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The devilish problem of Tasmania

Trace the rot in the island state to Canberra’s interventionism in the early 1980s

22 March 2014

9:00 AM

22 March 2014

9:00 AM

Now that the state election is over, and Tasmania has rid itself of 16 years of Labor governments, including a spell of genetically modified Labor-Greens togetherness, we will now be able to see what a Liberal administration can do. The task will be daunting, however you cut it.

Many commentators before the election pointed out what a basket case Tasmania is. Compared to mainland Australia it has higher unemployment, higher youth unemployment, an economy on life support, and any remaining hint of industry or manufacturing slowly being crushed. You even have a hefty number of Tasmanians who refuse to countenance any sort of timber processing at all, world-class ones be damned, even though the inevitable result of that is to have it done overseas, in older, far more polluting plants.

‘So what, as long as my own hands are clean?’ That is the motto of the bumper-sticker-moralising Green voter in Tasmania. Strike that. It’s the motto of virtually any Green voter.

As for the Tasmanian Greens leader Nick McKim, he talks and talks without a hint of self-awareness that his party’s policies were responsible for the precipitous drop in support for his party, and for Labor. All just a confluence of bad luck, don’t you know.

And so you have the mendicant Australian state we call Tasmania. It lives off handouts from the rest of us. It can’t keep its young at home, or at least not any of its young who seek a productive future, off welfare and the public service rolls. It pretends there can be a wealthy, productive future for all in some land of milk and honey where, almost literally, everyone will be creating niche market cheeses or growing grapes to make boutique wines.

Oh, I forgot. The rest of Tasmanians will supposedly be able to earn a good living in tourism, by showing off the ever shrinking part of the state where visitors can still easily go.


It’s not really surprising that the Green party emerged from Tasmania and gave us a Bob Brown. Nor is it surprising that Tasmania can only function, can only tick over, because it receives so much money from the rest of Australia in transfer payments.

Nor can anyone deny that Tasmania’s bizarre voting system, the Hare-Clark monstrosity, accentuates all these problems by making it so very difficult to win a majority government. It seems to be the voting system of choice of any third-rate, self-indulgent political entity like the Greens.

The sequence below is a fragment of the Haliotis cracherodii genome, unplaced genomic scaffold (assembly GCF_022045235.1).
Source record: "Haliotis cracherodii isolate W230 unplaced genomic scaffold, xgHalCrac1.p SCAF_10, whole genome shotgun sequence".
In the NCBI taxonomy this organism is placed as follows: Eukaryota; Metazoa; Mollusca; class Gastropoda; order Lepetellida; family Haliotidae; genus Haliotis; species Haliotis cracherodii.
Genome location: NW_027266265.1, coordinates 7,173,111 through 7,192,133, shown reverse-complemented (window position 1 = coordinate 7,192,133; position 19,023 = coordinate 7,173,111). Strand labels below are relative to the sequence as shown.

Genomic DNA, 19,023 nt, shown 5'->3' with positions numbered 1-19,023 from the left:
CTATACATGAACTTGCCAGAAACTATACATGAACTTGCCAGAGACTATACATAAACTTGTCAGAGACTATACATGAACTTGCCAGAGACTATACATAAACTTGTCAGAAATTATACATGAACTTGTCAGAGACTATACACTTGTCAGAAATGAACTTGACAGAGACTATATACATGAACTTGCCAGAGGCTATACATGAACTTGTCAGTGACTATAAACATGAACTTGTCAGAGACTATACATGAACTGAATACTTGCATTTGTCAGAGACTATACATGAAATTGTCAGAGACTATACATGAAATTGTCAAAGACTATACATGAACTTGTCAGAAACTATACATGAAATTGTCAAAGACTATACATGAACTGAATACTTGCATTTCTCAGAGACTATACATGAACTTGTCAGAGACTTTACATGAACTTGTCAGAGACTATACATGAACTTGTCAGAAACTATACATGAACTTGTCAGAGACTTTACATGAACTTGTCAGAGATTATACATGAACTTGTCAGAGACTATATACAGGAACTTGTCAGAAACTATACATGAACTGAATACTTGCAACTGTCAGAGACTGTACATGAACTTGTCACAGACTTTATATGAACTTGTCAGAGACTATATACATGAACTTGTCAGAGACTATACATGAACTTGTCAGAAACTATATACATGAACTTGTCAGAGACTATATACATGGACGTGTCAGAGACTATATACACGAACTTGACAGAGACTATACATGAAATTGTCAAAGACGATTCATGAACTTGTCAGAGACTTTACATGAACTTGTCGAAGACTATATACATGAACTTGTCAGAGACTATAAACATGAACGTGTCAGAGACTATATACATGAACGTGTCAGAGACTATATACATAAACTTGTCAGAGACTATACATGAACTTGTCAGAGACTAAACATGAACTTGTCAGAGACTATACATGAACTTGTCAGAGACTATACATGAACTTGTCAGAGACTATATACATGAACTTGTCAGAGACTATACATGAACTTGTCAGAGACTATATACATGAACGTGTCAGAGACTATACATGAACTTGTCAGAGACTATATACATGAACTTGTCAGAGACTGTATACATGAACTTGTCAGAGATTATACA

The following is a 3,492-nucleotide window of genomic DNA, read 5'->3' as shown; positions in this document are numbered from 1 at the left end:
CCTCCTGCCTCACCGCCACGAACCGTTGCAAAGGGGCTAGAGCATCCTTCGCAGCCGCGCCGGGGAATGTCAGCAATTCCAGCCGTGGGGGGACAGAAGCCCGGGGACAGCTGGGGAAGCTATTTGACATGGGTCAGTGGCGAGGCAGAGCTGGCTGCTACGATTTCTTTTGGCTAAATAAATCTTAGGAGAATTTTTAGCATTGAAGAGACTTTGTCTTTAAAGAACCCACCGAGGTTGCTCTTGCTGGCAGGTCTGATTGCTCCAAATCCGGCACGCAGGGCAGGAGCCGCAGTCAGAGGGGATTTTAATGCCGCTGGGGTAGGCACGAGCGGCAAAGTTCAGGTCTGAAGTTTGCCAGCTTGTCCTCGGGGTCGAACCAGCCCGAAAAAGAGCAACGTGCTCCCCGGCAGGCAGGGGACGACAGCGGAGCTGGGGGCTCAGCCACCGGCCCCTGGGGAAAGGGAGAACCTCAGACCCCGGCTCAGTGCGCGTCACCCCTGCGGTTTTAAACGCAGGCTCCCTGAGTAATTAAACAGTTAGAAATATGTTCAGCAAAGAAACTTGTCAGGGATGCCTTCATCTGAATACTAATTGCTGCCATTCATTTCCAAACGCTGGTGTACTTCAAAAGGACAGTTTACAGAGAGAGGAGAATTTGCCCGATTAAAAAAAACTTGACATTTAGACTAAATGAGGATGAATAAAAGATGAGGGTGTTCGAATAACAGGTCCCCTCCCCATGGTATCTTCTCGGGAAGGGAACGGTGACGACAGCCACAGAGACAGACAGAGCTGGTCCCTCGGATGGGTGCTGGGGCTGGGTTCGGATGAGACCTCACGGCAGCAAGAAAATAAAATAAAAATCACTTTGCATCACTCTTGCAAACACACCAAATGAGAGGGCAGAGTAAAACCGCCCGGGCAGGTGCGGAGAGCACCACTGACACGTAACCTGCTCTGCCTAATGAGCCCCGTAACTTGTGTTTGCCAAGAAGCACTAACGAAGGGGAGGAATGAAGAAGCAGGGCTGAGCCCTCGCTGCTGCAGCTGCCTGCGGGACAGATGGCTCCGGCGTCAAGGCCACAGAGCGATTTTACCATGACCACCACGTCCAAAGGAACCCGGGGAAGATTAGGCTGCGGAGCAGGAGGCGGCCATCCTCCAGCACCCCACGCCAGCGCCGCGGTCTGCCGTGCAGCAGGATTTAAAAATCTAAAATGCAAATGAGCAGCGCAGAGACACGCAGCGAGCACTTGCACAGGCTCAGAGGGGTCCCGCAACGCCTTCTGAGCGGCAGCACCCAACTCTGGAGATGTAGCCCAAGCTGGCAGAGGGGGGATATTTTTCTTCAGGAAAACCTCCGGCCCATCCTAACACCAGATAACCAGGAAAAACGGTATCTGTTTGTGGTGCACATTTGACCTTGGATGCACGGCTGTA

Yet having said all that, I want to take issue with the common complaint that this is all the fault of Tasmania and Tasmanians themselves. If I had to cast about to find the original sin, as it were, that has given us today’s Tasmania, I would blame the Bob Hawke government, the High Court of Australia and all of those people living on the mainland who felt and still feel a vague sense of unease at the thought that some world-class dam might flood a river, or in today’s terms that some world class job-creating processing plant might cause a few extra trees to be felled.

Yes, I trace the rot in Tasmania back to the late 1970s and early 1980s when our High Court sided with the Labor Commonwealth government over the state Liberal government and blocked the latter from building a hydro-electric dam that would have enormous economic potential. You see the Hawke Labor government preferred to see Tasmania as a sort of museum, a Green museum. What you saw then is what you get now, right?

And the High Court, in one of the most implausible, worst-reasoned federalism cases ever in Australia, or anywhere else in the federalist democratic world for that matter, decided that the external affairs head of power gave Canberra the power to pass a law to block the building of the dam.

Did I mention that in this 4-3 High Court decision Justice Murphy was the deciding vote, or judgment?

So a Commonwealth government can opt to enter into a treaty, say a convention to protect world cultural and natural heritage, and because of that a myriad of possible federal statutes, even ones that block the building of a hydro-electric dam, will get the big tick as falling within the power of the feds? Gee, hard to see what constraints that imposes on Canberra and how that sort of reasoning is consistent with any aspect of having a federal constitution anywhere on earth. In theory it appears to give as much power to the centre as the centre feels like having. Wholly off the rails vertical fiscal imbalance here I come!

But of course you can’t have that sort of decision from your top court unless you have a government in Canberra that rams through a national law and fights for its constitutionality, however implausible the case. You need federal politicians who haven’t a federalist bone in their entire bodies, which if anything is even more the case today than it was back then.

And you can’t have a national government prepared to ram through those sort of state-squelching laws unless an awful lot of people on the mainland want the government to do that. They want Canberra to do that because they have a vague sense of unease about the beautiful Franklin River that they have never seen in their lives, a sense of unease that warrants starting down the road of impoverishing and beggaring their neighbours in Tasmania.

So yes there is a litany of woe in our island state. But don’t kid yourself. The original sin lies on this side of the Bass Strait.

James Allan is a professor of law at the University of Queensland


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